This Strawberry Rhubarb Pie is a super easy pie recipe. It has a homemade strawberry rhubarb pie filling, and is topped with a brown butter malted milk crumble pie topping. This easy strawberry rhubarb crumble pie is made with an easy par baked pie crust and is great to make ahead. It is the perfect strawberry and rhubarb dessert.
Table of contents
- Strawberry Rhubarb Pie
- Tips for Foolproof Pie Dough
- How to Freeze Pie Dough
- How long does Pie Dough last?
- Why do I need to Par Bake my Pie Crust?
- Crumble Topping for Pie
- Pre Cooked Pie Filling
- Strawberry Rhubarb Pie Filling
- How to make Strawberry Rhubarb Pie
- Why tent a crumble pie with foil?
- Tips for making Pie ahead of time
- FAQ for Strawberry Rhubarb Pie
- For more related recipes, check out:
- Recipe For Strawberry Rhubarb Pie
Strawberry Rhubarb Pie
Hi hi! Just popping in to share the recipe for this easy Strawberry Rhubarb Pie. This Strawberry Rhubarb Crumble Pie is the perfect summer dessert. It has a par baked crust made from a flaky pie dough, then a pre-cooked strawberry rhubarb pie filling. It is then topped off with a thick layer of brown butter malted milk streusel, which is the most amazing crumble pie topping.
I made this pie a few times during testing and it is just so, so good. It is great to make ahead and tastes just as good the next day too. The malted milk powder and brown butter give the streusel an incredible depth of flavour. I love this one and I really hope you do too!
Tips for Foolproof Pie Dough
There are a few things that will make your life a little easier when you are making a homemade pie crust for this strawberry rhubarb pie.
- Plan ahead. Ideally, pie crust needs overnight to rest. I like to make mine the day before and leave it to hang out in the fridge overnight. If you are in a pinch you can leave it for a minimum of two hours. It needs the time to properly hydrate.
- Keep things cold. If it's a hot day, chop up your butter and pop it back into the fridge again for a wee bit. You want to keep things as cold as possible. This stops the butter from melting, and gives you lovely flaky pie crust. The layers come from the cold butter hitting the hot oven and making steam.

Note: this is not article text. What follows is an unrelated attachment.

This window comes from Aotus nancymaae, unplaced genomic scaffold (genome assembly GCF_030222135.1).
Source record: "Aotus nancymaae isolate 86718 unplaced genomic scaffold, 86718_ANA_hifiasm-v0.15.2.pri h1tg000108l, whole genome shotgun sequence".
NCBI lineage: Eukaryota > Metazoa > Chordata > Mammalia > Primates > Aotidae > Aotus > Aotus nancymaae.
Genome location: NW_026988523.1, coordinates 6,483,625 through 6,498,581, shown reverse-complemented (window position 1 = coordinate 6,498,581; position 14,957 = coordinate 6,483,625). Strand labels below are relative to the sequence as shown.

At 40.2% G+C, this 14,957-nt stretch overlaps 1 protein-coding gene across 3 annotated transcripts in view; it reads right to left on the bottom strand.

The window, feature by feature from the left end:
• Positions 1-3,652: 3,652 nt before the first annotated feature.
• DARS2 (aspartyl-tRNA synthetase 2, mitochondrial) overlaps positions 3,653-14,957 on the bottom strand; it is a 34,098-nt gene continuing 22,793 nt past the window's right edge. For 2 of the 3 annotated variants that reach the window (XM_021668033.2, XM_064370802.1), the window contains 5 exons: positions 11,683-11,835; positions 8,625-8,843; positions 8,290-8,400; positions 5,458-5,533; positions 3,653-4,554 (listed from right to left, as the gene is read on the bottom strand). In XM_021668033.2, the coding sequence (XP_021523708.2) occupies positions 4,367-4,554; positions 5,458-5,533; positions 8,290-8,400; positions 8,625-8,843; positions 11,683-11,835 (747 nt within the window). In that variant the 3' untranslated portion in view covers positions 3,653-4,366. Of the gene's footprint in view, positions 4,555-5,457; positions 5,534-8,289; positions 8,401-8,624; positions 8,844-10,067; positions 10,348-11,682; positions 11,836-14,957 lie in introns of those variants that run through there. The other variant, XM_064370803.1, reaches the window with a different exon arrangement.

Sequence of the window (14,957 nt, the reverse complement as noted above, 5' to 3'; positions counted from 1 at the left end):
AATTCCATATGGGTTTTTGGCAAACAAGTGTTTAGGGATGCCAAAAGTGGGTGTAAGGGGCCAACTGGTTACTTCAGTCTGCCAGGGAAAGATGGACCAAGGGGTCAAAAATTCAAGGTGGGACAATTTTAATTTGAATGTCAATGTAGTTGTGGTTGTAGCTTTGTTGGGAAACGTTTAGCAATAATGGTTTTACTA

- Chill your pie crust. When you are par-baking a pie crust you want to give it time to chill before you bake it. You can do this in the freezer, however I find par baked pie crusts are best chilled in the fridge before baking if you can.
- Watch your hydration. Hydration in pie dough makes a huge difference to the final outcome. If it is too wet it will be hard to roll out and sticky, and lose shape in the oven. Too dry and it is crumbly and a real pain to roll out. I start with about 120g water in my pie crust and then add more as needed.
- Laminate your dough. This is a tip that my bestie Erin showed me and it's low key life changing. Laminating your pie dough adds layers while making the dough homogenous and easy to work with. The result is flaky dough that rolls out like a dream.
How to Freeze Pie Dough
When I get in the mood to make pie dough, I almost always make an extra batch and freeze it. It doesn't make any extra dishes, and then you have pie dough ready to go in the freezer. To freeze pie dough, shape it into a disc or rectangle after you've done the lamination process. Then, wrap it tightly in plastic wrap. Make sure to label it with the date. Then just pop it into the freezer. To defrost, simply bring it out and defrost overnight in the fridge, or at room temperature until it is soft enough to roll out. I do this all the time. It is particularly useful for a recipe like this strawberry rhubarb pie, which makes enough for two single crust pies. Just freeze the other portion of dough for another time!
How long does Pie Dough last?
Ideally once you have made your pie dough you want to use it within 1-2 days, although I have pushed it out to about 3 before. If you see the pie dough start to go grey then you know it's gone too far. However if you're worried you won't get to your pie dough in time, just pop it into the freezer. It lasts at least 3-6 months frozen provided it is tightly wrapped.
Why do I need to Par Bake my Pie Crust?
This Strawberry Rhubarb Pie has a par baked crust. The purpose of par baking a pie crust is to partially bake the pie crust. This means that when the wet filling goes in, the crust doesn't go soggy. It gives the crust a chance to start the baking process ahead of the filling being added. It's extra insurance to avoid a soggy bottom and means you get a lovely golden brown bottom pie crust.
Crumble Topping for Pie